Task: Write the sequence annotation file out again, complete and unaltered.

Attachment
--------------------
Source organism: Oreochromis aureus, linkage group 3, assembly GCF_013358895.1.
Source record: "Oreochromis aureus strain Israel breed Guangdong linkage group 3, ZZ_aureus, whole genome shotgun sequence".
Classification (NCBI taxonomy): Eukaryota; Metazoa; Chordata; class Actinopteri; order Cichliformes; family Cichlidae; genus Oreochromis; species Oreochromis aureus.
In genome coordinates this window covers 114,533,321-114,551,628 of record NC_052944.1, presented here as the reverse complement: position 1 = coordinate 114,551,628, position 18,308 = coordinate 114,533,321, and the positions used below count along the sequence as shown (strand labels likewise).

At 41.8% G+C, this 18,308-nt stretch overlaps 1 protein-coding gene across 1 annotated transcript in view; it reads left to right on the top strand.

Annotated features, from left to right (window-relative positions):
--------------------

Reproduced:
Source organism: Oreochromis aureus, linkage group 3, assembly GCF_013358895.1.
Source record: "Oreochromis aureus strain Israel breed Guangdong linkage group 3, ZZ_aureus, whole genome shotgun sequence".
Classification (NCBI taxonomy): Eukaryota; Metazoa; Chordata; class Actinopteri; order Cichliformes; family Cichlidae; genus Oreochromis; species Oreochromis aureus.
In genome coordinates this window covers 114,533,321-114,551,628 of record NC_052944.1, presented here as the reverse complement: position 1 = coordinate 114,551,628, position 18,308 = coordinate 114,533,321, and the positions used below count along the sequence as shown (strand labels likewise).

At 41.8% G+C, this 18,308-nt stretch overlaps 1 protein-coding gene across 1 annotated transcript in view; it reads left to right on the top strand.

Annotated features, from left to right (window-relative positions):